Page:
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Articles About Storytelling

Handsome, Big and Strong: Participatory Storytelling
By:

Handsome, Big and Strong

A bear went for a walk in the forest. He came upon a little puddle of water in the path. Bear bent down to drink-and there in the water he saw his reflection!

"Oh my!" he said. "I am the handsomest, biggest, strongest animal anywhere! No other animal is as

Handsome, Big, and Strong as I am!"

(Teach the audience their part here--go through a couple of practice runs to be sure their volume and inflection is right)

The bear went walking on, looking for another animal to compare himself with. He soon met a white-tailed deer.

"Deer," said Bear, "why is that you are not as

(audience) Handsome, Big, and Strong as I am?"

"I don’t know," said Deer. And Bear puffed out his chest and walked on.

It wasn’t long before he met Raccoon.

"Raccoon," said Bear, "can you tell me why it is that you are not as

(audience) Handsome, Big, and Strong as I am?"

"Well," said Raccoon, "I don’t know!"

Bear tossed his fine big head and walked on. There in the path ahead of him was a possum ambling along.

"Hello, Possum!" said Bear. "Can you tell me why you are not as

(audience) Handsome, Big, and Strong as I am?"

"No," said Possum. "I don’t know."

The Bear puffed out his great chest and stalked past the possum.

At first, the Bear didn’t see the next animal. He heard him--a teeny, tiny "aaaaah-chooo!"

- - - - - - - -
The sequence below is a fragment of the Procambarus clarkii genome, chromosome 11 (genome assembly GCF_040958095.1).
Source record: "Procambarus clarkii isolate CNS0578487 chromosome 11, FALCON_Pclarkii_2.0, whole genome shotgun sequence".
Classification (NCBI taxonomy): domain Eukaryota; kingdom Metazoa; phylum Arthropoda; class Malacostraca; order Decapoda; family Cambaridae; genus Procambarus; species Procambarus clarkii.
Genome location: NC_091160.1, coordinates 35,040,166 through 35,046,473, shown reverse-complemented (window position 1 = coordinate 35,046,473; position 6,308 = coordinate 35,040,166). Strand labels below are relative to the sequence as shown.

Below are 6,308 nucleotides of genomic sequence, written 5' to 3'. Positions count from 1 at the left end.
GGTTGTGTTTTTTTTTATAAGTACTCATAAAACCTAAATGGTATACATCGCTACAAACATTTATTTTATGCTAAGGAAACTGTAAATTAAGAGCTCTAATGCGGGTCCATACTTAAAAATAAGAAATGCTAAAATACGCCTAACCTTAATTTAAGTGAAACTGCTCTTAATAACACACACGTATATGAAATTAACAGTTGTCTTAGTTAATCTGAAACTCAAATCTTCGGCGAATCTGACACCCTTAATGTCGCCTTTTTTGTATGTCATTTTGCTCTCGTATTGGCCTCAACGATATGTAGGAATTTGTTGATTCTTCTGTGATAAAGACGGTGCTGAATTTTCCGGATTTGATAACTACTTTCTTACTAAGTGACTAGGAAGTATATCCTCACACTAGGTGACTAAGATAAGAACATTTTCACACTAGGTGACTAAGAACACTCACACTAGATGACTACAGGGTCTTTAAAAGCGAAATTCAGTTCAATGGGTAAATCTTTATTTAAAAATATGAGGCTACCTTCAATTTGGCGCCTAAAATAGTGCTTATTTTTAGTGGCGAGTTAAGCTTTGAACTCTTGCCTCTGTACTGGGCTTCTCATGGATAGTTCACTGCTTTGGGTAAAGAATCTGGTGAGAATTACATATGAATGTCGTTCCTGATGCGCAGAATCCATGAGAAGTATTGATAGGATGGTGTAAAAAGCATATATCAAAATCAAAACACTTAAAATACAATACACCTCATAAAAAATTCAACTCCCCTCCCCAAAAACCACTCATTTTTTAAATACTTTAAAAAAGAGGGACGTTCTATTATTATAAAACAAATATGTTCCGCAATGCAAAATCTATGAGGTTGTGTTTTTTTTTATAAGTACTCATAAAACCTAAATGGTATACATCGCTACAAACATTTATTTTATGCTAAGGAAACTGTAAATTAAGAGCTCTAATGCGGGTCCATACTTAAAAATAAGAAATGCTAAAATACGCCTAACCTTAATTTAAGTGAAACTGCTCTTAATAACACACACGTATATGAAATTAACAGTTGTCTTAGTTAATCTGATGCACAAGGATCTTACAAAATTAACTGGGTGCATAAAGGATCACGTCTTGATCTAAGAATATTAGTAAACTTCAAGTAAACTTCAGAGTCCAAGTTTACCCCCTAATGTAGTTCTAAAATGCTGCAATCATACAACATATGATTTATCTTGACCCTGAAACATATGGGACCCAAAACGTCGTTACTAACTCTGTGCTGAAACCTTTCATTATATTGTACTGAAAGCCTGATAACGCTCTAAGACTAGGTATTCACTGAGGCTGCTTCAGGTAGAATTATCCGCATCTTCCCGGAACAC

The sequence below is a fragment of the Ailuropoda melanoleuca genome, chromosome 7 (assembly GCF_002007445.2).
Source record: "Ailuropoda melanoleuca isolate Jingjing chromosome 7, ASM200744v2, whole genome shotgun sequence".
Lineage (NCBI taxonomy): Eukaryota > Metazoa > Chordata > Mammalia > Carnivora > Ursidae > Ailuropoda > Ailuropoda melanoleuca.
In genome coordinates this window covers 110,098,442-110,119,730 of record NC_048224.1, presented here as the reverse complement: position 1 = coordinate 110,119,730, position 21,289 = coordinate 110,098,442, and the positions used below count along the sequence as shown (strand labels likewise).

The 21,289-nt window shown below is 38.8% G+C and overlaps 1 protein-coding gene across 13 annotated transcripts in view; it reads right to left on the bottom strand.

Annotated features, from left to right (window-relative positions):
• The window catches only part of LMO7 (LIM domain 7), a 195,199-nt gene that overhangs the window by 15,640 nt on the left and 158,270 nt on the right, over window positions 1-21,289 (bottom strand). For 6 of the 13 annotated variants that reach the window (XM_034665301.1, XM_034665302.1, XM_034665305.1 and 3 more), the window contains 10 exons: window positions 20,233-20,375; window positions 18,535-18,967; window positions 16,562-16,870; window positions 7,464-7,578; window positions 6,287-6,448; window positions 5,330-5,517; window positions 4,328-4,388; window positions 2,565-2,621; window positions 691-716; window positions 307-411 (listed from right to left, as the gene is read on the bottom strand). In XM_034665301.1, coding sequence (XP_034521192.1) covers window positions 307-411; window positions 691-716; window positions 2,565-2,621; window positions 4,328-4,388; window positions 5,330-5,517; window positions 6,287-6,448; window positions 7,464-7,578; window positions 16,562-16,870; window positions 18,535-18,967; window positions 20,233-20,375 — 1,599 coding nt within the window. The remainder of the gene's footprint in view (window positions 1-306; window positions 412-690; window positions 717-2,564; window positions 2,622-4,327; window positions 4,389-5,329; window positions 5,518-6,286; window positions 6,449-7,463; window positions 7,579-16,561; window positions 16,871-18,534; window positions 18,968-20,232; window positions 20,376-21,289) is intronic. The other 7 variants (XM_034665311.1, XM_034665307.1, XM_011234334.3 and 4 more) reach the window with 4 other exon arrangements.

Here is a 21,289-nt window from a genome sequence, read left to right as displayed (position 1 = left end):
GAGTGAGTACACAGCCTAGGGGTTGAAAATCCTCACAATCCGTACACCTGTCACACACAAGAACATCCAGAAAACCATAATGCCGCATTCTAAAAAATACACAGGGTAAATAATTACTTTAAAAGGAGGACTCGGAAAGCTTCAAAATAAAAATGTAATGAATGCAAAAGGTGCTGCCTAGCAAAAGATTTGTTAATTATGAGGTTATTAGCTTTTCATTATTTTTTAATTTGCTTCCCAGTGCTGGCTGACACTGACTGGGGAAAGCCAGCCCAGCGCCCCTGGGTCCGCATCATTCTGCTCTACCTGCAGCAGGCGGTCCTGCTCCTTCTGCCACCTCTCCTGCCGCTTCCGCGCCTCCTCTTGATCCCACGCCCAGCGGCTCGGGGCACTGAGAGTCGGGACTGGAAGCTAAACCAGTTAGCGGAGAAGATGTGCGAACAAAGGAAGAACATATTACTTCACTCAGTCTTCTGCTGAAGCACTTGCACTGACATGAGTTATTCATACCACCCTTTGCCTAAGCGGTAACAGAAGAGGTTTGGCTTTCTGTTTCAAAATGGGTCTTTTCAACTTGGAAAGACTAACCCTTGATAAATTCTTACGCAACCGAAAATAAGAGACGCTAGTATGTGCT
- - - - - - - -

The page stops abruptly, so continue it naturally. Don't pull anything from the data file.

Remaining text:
The Bear looked down, and there in the grass at the side of the path was a tiny......mouse.

"Bless you!" said the Bear. "Umm, can you tell me, Mouse, how it is that you are not as

(audience) Handsome, Big, and Strong as I am?"

The tiny mouse looked up at the mighty Bear and said,

"I have been sick, that’s why."

This story is based on an African tale called A Lion Went for a Walk. When I read the story, the participation possibilities were immediately evident. I could select children to play the parts of the animals (add more animals for more children). I could use the dialog in the text repetitively, with the audience calling out certain words. The children/animals would all have the same line to say, and it was short enough to be easy to teach in a few seconds.

Another adaptation also occurred to me. I could change the animals to those found in my area. Instead of lion, antelope, hippopotamus and zebra, I could use bear, deer, raccoon, and possum. That would regionalize the story and include animals more familiar to children here. And that’s how this version of the story was created.

Before you start: Select audience volunteers for: deer, raccoon, possum, and mouse. Teach them their lines. All will be the same except for the mouse. Make sure the mouse knows that he/she must speak loud enough for everyone to hear them. Often the tendency is to speak in a tiny mousy squeak which may not be audible to all, and the story will lose its meaning for those who miss that last line.

Other Options for Participation * Sing the repeated words to a simple melody. * Let the entire audience say the lines of the animals Bear meets. * Increase the audience lines to include all Bear’s repeated phrase. * Change the animals to reflect your area of the country/world. * Use puppets for the animal roles.

Do you have to use audience members in the animal roles? Of course not! The story could be told as easily without them, and just as effectively. But this is a simple story to try including participation. The way you tell the story is up to you, the storyteller!

Story Sources:
Diane Goode’s Book of Silly Stories and Songs. Dutton Books, 1992

"Violence" in Idries Shah’s book Special Illumination : The Sufi Use of Humor. Octagon Press, 1977

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